The data were collected by administering the scale in a group to the student participants. The respondents were instructed to complete the scale by giving a response to every item of scale. To collect the data for the study, four supervisors were dispatched in which one supervisor for each study site were assigned. The role of supervisors was to train data collectors, oversee participant recruitment and data collection and checking and controlling data quality. A total of 20 data collectors (five for each campus) with at least a diploma level training mainly in the social sciences were recruited. Half-day training was provided for the data collectors on the purpose of the study, the contents of the data collection instruments, ethical matters, and on how to recruit and approach participants. The data- collection process was closely followed-up by the supervisors.
 
Data analysis 
 
The collected data were analyzed descriptively to determine respondents’ stress level and the source(s) of stress. Descriptive statistics (percentages, cross-tabulations, mean and standard deviation) and inferential statistics (independent sample t- test, Pearson correlation coefficient, and ANOVA) were used to see the effect of socio-demographic variables on students’ stress level. Correspondingly, the qualitative data were also analyzed. All data were analyzed using Statistical Package for Social Science (SPSS) for window version 20.
 
Ethical considerations
 
Oral as well as written informed consent was secured from the respondents. In addition, written permission was obtained from the respective officials of the institutions and organizations where the respondents were recruited based on an official request letter issued by Ambo University.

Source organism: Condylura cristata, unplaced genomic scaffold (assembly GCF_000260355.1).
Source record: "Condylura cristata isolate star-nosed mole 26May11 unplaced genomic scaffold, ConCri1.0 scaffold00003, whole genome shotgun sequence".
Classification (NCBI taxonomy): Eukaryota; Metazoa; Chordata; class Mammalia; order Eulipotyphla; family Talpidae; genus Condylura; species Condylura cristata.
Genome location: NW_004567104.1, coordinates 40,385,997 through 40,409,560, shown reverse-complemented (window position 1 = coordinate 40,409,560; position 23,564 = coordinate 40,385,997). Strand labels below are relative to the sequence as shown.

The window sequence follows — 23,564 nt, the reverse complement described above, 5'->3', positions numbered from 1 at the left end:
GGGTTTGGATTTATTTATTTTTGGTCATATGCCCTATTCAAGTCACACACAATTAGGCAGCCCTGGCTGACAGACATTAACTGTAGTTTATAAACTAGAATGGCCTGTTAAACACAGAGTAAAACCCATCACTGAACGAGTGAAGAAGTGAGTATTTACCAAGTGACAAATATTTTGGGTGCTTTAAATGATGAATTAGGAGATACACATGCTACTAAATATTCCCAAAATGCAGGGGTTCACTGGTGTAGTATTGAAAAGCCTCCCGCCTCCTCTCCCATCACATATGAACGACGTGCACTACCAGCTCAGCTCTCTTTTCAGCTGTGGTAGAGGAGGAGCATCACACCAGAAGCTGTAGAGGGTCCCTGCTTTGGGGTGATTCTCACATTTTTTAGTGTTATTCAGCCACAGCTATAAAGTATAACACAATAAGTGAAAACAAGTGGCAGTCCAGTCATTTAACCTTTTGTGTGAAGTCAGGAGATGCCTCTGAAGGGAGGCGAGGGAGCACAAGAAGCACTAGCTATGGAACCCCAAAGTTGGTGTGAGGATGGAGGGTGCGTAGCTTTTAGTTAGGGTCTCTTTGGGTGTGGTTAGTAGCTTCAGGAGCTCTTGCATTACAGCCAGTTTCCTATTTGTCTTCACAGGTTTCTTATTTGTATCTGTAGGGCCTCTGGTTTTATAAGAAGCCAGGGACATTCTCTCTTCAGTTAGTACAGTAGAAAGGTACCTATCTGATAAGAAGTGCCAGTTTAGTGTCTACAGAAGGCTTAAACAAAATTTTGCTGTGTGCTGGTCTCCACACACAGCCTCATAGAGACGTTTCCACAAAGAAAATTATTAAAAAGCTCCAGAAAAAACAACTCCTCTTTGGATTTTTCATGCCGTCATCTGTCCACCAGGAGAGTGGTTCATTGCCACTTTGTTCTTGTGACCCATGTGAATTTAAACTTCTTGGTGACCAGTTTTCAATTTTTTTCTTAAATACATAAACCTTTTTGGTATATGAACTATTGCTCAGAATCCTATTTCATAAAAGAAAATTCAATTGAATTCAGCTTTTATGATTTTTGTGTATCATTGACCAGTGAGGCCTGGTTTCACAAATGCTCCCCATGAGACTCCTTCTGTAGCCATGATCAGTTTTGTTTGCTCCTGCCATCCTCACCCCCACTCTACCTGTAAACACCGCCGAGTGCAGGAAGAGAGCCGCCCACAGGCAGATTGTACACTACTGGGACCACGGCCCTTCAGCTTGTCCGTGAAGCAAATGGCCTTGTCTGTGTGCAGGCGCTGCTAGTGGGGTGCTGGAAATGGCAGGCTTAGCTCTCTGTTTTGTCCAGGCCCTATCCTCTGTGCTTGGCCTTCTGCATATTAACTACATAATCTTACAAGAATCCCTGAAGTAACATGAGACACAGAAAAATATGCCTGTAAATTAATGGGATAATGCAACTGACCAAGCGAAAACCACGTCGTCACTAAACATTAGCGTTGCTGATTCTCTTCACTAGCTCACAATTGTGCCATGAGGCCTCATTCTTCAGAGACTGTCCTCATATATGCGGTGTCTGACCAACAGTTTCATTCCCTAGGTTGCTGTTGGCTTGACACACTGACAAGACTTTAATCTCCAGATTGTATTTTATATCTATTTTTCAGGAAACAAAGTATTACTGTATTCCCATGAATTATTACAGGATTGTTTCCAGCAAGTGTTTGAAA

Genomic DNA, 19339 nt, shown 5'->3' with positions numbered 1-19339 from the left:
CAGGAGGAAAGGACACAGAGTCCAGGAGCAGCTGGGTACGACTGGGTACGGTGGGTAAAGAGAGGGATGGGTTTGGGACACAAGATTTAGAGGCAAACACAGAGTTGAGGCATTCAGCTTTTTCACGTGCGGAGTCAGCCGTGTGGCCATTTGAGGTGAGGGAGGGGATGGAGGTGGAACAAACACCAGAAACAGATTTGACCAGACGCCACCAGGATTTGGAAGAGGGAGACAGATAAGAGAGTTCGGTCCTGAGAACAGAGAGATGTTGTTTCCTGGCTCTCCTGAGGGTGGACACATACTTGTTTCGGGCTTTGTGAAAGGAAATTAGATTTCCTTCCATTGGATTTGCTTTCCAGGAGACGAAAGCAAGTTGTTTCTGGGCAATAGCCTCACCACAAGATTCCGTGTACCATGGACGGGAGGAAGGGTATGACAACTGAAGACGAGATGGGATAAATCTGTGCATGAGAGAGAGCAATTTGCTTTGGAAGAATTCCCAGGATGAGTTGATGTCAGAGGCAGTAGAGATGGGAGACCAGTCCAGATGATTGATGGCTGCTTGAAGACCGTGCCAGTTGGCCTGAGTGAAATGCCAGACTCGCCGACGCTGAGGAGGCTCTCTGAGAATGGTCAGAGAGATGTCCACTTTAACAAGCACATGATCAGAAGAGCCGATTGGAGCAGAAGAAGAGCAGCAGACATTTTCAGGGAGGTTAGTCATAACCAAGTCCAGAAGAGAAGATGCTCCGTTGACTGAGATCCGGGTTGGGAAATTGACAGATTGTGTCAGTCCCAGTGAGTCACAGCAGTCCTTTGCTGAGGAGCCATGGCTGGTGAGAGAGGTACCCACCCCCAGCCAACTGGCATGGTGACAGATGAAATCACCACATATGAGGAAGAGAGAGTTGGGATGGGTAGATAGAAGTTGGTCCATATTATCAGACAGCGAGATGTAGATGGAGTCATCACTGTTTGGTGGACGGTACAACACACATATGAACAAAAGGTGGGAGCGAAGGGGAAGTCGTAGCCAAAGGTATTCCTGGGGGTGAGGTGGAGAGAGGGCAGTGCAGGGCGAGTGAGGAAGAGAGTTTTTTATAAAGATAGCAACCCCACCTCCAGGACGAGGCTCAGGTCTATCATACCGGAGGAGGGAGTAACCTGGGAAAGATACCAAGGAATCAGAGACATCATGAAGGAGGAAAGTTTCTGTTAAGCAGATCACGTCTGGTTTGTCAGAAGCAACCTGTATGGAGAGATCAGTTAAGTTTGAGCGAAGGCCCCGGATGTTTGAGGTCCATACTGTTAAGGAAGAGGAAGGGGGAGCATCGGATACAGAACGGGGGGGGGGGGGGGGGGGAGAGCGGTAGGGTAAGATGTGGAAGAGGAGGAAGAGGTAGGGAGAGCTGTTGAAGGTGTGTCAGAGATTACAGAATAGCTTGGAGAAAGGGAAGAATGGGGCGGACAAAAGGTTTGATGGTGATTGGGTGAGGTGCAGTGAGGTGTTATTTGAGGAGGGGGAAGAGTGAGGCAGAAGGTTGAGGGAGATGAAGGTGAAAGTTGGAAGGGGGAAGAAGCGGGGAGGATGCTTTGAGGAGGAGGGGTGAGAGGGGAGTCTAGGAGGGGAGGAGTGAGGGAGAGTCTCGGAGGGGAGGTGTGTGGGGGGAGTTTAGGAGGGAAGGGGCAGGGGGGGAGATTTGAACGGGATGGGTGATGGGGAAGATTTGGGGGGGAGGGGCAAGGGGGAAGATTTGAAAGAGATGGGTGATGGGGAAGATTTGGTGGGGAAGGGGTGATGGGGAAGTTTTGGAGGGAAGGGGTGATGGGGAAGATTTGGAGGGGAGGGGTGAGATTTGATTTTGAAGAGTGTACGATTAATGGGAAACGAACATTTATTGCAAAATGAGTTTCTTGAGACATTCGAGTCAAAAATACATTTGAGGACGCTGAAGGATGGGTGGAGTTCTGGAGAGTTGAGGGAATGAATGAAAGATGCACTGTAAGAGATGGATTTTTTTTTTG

RESULTS

Demographic characteristic of the respondents
 
As can be presented from Table 1, out of the total three hundred forty three students, 190 (55.4%) were males and 153 (44.6%) were females.  Besides, the mean age of students was 20.22 (SD = 1.411) where the minimum and maximum ages were 18 and 25 respectively. Regarding to students’ year of study in the University, of all the respondents, almost 120 (35%) were first year; 69 (20.1%) were second year; 84 (35.5%) were third year; 42(12.2%) were fourth year and 28 (8.2%) were fifth year students. With regard to the residential area of respondents, 125 (36.4%) were from urban and 218 (63.6%) were from rural area. Hence, the students perceived that parents’ support their children in different level. Accordingly, 120 (35.0%), 114 (33.2%), 60 (17.5%) and 49 (14.5%) of respondents perceived that they had good social support, no social support, a little bit social support, and very good social support respectively. Moreover this, with regard to students’ parent income, 130 (37.9%) of students’ parent monthly income were considered as lower income group. Majority of them 171 (49.9%) were perceived as middle-income groups followed by 42 (12.2 %) higher income groups. 
 
 
General prevalence of stress among undergraduate students in Ambo University